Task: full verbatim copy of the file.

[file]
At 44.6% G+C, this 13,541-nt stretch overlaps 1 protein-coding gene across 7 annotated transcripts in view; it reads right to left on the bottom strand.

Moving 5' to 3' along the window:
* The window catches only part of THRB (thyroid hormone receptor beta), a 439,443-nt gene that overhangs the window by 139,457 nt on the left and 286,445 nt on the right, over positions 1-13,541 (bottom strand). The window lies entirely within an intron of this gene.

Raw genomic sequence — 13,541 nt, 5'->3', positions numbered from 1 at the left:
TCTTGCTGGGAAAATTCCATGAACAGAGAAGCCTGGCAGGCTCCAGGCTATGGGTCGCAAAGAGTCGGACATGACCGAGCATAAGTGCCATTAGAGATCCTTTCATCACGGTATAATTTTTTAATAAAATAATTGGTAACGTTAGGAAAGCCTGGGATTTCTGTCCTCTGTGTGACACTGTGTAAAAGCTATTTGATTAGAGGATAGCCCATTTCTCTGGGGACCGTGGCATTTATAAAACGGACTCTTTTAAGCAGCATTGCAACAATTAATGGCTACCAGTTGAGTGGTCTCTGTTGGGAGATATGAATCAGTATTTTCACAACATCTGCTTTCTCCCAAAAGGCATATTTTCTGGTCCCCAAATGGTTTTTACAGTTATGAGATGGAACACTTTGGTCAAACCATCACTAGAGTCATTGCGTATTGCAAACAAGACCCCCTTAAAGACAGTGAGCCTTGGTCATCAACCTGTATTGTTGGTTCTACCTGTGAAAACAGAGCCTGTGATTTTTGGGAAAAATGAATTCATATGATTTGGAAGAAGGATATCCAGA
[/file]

At 44.6% G+C, this 13,541-nt stretch overlaps 1 protein-coding gene across 7 annotated transcripts in view; it reads right to left on the bottom strand.

Moving 5' to 3' along the window:
* The window catches only part of THRB (thyroid hormone receptor beta), a 439,443-nt gene that overhangs the window by 139,457 nt on the left and 286,445 nt on the right, over positions 1-13,541 (bottom strand). The window lies entirely within an intron of this gene.

Raw genomic sequence — 13,541 nt, 5'->3', positions numbered from 1 at the left:
TCTTGCTGGGAAAATTCCATGAACAGAGAAGCCTGGCAGGCTCCAGGCTATGGGTCGCAAAGAGTCGGACATGACCGAGCATAAGTGCCATTAGAGATCCTTTCATCACGGTATAATTTTTTAATAAAATAATTGGTAACGTTAGGAAAGCCTGGGATTTCTGTCCTCTGTGTGACACTGTGTAAAAGCTATTTGATTAGAGGATAGCCCATTTCTCTGGGGACCGTGGCATTTATAAAACGGACTCTTTTAAGCAGCATTGCAACAATTAATGGCTACCAGTTGAGTGGTCTCTGTTGGGAGATATGAATCAGTATTTTCACAACATCTGCTTTCTCCCAAAAGGCATATTTTCTGGTCCCCAAATGGTTTTTACAGTTATGAGATGGAACACTTTGGTCAAACCATCACTAGAGTCATTGCGTATTGCAAACAAGACCCCCTTAAAGACAGTGAGCCTTGGTCATCAACCTGTATTGTTGGTTCTACCTGTGAAAACAGAGCCTGTGATTTTTGGGAAAAATGAATTCATATGATTTGGAAGAAGGATATCCAGA